**comp.graphics.algorithms**

## Subject: **Re: Offset curves on a 3D surface for area coverage planning**

<4805455@gmail.com> wrote in message

news:1145063767.401088.259900@u72g2000cwu.googlegroups.com...

> Hello. I am looking into existing algorithms for computing offset

> curves on a 3D surface. The intent is to use this algorithm to compute

> a planned path on a 3D surface that completely covers the surface. The

> input will be the 3D surface data and an initial curve over the surface

> to guide the shape of the remaining, offset curves. One application

> might be removing material on a mild 3D surface such as cutting grass

> on some hills. I have seen some work on 2D as it relates to milling,

> but not much on 3D. I do seem to see a lot of computer graphics

> pictures with what looks like what I need, such as the the gargoyle

> found lower down on the following page

>

> though). The whole subject is wide open for me:

The generalization of offset curves for a planar curve to

offset curves for a curve on a surface does in fact require

differential geometry and geodesic distance.

> 1. What is the best way to represent the surface?

Use parametric surfaces, (x(u,v),y(u,v),z(u,v)) for

parameters (u,v) in a planar region.

> 2. What is the best way to represent a curve on the surface?

A curve on the surface is generated by a curve in the

parameter plane, (u(t),v(t)) for some interval of t values.

The curve on the surface is

C(t) = (x(u(t),v(t)),y(u(t),v(t)),z(u(t),v(t)))

> 3. How has anyone done this algorithm in 3D already?

Perhaps. My experience with it has to do with generalizing

the following problem that has to do with the "Blum medial

axis". Given a curve (x(t),y(t)) and a radius function r(t) > 0,

the union of all disks with centers (x(t),y(t)) and radii r(t)

forms a planar region. Construct the boundary curve (or

curves).

In 3D, a "disk" with center at a point (x0,y0,z0) and with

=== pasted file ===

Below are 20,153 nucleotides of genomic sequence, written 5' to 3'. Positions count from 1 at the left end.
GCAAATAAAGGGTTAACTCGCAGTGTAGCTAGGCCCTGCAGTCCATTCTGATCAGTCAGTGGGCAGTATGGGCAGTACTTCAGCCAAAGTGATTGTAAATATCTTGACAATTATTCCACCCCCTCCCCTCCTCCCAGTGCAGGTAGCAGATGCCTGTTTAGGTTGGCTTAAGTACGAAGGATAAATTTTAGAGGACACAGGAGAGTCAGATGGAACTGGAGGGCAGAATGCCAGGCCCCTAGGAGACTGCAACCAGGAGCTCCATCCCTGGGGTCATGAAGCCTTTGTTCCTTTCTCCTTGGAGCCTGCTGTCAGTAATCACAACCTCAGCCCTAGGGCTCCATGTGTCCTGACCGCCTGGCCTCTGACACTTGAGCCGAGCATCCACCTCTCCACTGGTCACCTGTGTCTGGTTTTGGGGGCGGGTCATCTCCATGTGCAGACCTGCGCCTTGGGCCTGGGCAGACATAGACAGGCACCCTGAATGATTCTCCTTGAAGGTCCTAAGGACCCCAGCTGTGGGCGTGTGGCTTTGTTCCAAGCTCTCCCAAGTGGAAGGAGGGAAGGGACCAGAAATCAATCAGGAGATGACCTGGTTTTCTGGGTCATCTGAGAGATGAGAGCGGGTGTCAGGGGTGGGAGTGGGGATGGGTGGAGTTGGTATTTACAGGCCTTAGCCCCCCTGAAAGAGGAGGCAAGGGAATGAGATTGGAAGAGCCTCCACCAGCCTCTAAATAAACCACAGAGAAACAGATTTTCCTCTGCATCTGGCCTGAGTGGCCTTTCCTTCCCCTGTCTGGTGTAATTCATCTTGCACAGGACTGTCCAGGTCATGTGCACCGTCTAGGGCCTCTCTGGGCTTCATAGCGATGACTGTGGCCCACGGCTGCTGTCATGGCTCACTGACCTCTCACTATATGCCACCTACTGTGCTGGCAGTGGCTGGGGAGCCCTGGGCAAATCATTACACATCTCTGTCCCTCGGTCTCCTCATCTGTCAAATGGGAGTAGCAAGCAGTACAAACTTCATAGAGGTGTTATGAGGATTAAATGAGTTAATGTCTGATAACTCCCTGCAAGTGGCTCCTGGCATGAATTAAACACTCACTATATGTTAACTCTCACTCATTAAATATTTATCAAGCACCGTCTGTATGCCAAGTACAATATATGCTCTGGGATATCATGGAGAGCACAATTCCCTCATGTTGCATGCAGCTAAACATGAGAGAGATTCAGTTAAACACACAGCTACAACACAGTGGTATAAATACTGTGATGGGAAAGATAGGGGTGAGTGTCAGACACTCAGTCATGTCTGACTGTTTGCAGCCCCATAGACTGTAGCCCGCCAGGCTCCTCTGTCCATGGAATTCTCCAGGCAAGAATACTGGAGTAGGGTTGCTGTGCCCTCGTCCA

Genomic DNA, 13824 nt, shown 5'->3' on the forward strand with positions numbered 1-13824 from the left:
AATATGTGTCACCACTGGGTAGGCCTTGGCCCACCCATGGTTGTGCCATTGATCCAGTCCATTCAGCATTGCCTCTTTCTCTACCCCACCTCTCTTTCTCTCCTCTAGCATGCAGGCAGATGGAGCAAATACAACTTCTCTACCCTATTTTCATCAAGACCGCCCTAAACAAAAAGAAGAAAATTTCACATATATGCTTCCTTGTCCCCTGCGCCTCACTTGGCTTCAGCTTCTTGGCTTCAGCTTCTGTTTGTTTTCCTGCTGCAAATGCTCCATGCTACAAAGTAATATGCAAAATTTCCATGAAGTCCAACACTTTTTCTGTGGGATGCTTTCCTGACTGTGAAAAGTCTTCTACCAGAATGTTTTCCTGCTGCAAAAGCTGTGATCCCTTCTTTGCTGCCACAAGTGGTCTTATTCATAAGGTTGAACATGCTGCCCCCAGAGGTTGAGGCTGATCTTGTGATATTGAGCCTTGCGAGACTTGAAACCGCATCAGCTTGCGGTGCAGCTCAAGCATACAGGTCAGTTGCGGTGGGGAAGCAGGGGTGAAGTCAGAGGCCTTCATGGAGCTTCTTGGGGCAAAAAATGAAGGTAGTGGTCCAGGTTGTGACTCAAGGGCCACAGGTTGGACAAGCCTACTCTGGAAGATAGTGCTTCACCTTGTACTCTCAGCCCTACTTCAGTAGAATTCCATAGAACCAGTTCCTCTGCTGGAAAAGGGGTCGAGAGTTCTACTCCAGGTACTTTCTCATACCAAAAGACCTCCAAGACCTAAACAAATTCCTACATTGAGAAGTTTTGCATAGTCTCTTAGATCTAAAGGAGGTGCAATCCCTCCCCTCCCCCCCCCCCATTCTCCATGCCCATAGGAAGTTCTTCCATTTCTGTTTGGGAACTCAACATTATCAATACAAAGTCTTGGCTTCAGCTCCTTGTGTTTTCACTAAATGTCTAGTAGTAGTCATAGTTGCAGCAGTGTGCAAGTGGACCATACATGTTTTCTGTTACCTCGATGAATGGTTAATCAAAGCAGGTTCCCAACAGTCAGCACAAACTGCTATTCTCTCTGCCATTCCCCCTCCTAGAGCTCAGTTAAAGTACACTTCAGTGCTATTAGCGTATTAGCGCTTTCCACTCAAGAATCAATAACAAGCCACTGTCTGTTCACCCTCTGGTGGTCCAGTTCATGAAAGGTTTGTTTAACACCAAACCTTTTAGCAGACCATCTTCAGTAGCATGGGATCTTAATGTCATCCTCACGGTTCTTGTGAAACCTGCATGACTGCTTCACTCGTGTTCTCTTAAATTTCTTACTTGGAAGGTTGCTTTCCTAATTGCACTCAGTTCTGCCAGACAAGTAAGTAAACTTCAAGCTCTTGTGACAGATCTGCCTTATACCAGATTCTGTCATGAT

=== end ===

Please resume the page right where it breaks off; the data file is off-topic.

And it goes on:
radius r > 0 is the set of all points (x,y,z) on the surface

whose geodesic distance to (x0,y0,z0) is smaller or equal

to r. The union of all such disks along a curve on the

surface gives you a surface region. The problem is to

construct the boundary of the region.

Computing geodesic distances on an arbitrary surface is

generally a difficult computational problem, usually solved

by setting up a parabolic PDE whose steady-state solution

is a geodesic curve. Relaxation is applied to an initial

curve so that it evolves eventually to the geodesic curve.

To obtain a reasonable initial guess, you can rasterize the

surface into a 3D grid and use Dijkstra's algorithm to

generate a shortest path through the grid connecting

two voxels representing the end points to be connected

by the geodesic curve.

Another approach is to use "active contours" (sometimes

called "snakes") in the parameter domain of the surface.

Place a closed curve in the parameter domain that contains

your central path. The closed curve can be defined, say,

using control points (or some other parameters). Set up

an iteration scheme to let the closed curve evolve. The

goal is to move the control points to minimize an integral

of the (squared) distance between the curve points and

the central curve. The distance is with respect to the

metric tensor, so you are back to dealing with geodesic

distance.

> 4. Are there any good books on this subject?

I am unaware of any. Most of the useful information is found

in research papers.

--

Dave Eberly

http://www.geometrictools.com

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